The Congress, which keeps a lot hidden up its long khadi sleeve, also has what might be called a post-democratic option: to use the fractured result as an opportunity to impose President’s Rule so that it can exercise hundred per cent authority despite getting less than ten per cent of the seats. The governor of Uttar Pradesh will happily issue an edict declaring that no party is in a position to form a stable government, and therefore he should become the fountainhead from which all decisions and privileges flow. The snag, of course, is that while the Congress might have an obedient governor, it does not have a pliable President of India. President Kalam’s popularity ratings are exploding upwards precisely because he has been correct and Constitutional instead of tweaking ethics to play politics. He is not going to compromise in the last days of his first term.
It is entirely appropriate, then, that a second Kalam term will be heavily influenced by the election results of Uttar Pradesh. There should have been no debate. A direct election for President of India would have been no contest. Opinion polls show something in the nature of 80% support for President Kalam. But the electorate consists of MPs and MLAs so it becomes a game between political parties.

The UP results will not affect the numbers too much, but they will affect the course that different parties choose to take. Without anyone realising it, support for the ruling UPA coalition has whittled down by over 45 MPs. The government still enjoys a majority, but it is an open question how comfortable that will be in a secret ballot. Partners must have confidence in the popularity of the core party in any coalition. That confidence is ebbing from the Congress, and if it shows no hope of revival in Uttar Pradesh, after having displayed none in Bihar and Bengal in the last two years, then tiny little question marks begin to form in the mind, waiting to grow up into huge exclamation marks.

The Congress government in Delhi has been singularly responsible for wasting a historic opportunity to rebuild the party’s momentum, and rediscover its place as the preferred home of Indian politics. Government is an opportunity to put together the blocks that can establish a network of voting groups that can re-elect you. In 2004 the Congress skilfully created a coalition at the top, of parties who could dominate Parliament. It then forgot to create a coalition of voters, who would have kept the ruling alliance’s feet anchored to the ground. When power goes to your head, you can’t look down.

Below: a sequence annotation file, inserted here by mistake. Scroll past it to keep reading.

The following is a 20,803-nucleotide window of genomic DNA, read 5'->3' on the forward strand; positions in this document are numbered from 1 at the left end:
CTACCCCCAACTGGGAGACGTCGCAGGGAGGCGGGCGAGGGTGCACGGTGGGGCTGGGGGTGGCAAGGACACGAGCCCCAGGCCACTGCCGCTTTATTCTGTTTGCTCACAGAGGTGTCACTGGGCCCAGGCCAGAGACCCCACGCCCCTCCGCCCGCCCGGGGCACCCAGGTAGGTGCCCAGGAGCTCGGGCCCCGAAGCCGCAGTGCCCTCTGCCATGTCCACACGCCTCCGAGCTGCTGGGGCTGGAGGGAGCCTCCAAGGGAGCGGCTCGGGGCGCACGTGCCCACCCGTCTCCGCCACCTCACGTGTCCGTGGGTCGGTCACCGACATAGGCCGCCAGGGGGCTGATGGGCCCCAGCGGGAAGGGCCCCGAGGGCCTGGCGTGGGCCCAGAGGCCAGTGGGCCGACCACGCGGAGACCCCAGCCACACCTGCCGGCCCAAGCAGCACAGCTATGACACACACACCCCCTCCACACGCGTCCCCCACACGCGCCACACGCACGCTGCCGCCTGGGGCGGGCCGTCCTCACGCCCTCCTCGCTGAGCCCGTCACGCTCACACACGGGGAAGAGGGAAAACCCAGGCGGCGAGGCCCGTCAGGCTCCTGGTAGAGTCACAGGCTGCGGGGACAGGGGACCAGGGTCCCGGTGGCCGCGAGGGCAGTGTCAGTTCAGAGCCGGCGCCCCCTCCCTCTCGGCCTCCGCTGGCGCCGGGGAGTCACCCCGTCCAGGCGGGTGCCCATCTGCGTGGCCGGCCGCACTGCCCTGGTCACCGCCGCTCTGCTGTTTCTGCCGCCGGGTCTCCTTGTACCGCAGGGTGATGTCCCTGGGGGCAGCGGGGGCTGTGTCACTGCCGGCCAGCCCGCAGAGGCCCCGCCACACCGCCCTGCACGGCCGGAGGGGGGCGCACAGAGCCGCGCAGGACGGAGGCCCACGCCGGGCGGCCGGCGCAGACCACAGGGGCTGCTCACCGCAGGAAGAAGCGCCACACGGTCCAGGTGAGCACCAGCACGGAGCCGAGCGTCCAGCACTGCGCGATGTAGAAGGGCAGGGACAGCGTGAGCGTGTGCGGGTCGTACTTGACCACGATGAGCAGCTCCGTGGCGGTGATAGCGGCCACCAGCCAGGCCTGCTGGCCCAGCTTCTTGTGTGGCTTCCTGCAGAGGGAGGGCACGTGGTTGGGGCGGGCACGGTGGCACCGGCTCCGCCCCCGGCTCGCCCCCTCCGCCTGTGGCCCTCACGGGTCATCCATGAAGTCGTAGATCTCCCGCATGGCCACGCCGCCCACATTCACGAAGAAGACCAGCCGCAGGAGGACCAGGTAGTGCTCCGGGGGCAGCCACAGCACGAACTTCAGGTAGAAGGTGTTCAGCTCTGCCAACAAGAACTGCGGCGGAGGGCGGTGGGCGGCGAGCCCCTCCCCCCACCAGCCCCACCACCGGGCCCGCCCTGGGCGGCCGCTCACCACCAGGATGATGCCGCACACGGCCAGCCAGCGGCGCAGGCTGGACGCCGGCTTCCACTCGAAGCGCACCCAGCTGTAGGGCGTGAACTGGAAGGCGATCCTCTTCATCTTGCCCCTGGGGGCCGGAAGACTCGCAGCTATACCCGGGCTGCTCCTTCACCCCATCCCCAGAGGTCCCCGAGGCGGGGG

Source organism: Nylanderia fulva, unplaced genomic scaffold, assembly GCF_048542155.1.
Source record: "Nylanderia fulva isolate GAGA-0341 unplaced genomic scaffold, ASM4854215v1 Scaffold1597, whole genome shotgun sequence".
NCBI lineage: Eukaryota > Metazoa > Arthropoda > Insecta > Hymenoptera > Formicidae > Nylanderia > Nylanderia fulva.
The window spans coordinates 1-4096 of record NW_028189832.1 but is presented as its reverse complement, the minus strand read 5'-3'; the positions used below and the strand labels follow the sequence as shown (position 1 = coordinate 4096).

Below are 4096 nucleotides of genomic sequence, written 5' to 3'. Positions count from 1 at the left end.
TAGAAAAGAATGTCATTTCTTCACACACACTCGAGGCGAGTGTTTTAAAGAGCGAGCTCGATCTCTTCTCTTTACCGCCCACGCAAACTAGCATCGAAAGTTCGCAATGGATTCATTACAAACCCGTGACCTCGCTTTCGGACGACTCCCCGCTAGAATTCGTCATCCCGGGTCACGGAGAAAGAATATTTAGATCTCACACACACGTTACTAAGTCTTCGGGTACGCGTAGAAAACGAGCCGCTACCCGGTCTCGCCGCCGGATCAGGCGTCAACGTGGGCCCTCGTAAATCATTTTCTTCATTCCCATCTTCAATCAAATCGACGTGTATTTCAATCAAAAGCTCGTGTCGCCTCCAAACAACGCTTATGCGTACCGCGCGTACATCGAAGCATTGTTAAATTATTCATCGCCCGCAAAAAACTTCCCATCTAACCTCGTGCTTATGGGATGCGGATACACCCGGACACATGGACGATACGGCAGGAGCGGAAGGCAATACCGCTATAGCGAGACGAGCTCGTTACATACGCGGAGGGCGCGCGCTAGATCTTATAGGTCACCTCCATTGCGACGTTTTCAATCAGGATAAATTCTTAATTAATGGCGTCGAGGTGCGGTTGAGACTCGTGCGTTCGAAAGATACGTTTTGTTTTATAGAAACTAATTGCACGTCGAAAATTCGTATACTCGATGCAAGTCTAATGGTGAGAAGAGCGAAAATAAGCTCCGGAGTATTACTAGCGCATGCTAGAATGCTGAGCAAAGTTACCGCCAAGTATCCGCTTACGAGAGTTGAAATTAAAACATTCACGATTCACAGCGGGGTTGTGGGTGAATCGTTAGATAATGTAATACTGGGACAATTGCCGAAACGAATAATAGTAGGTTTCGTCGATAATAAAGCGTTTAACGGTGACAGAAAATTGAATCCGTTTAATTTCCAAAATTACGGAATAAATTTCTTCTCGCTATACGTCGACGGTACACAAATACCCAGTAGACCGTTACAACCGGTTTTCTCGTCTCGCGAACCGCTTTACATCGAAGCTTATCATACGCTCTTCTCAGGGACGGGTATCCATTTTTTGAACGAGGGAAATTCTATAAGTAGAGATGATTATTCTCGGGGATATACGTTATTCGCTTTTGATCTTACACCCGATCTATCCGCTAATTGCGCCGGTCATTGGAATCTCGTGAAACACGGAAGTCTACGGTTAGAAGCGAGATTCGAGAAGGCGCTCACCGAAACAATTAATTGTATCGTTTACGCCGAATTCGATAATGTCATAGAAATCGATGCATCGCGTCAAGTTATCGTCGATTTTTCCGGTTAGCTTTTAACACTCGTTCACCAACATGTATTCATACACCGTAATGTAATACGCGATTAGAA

From the head, power seeped into the ozone layer. I wish I could say that it slipped through the fingers, but the metaphor refuses to descend. It is only when you live in the stratosphere that you believe that votes will come when a golden chariot ploughs through an election crowd. Votes stick in a honeycomb, patiently constructed, cell-by-cell, village-by-village. The Congress has no party structure left from one end of the Ganga to the other, in Uttar Pradesh, Bihar or Bengal, and no leader with the time, or interest, to do hard, street-level work.

If semantics were sufficient there could have been four chief ministers of Uttar Pradesh, and maybe five Prime Ministers of India. There is a solution for such an inconvenient Constitution. Our legislators could always amend it. With three Prime Ministers acting as co-brothers, which coalition could ever fail?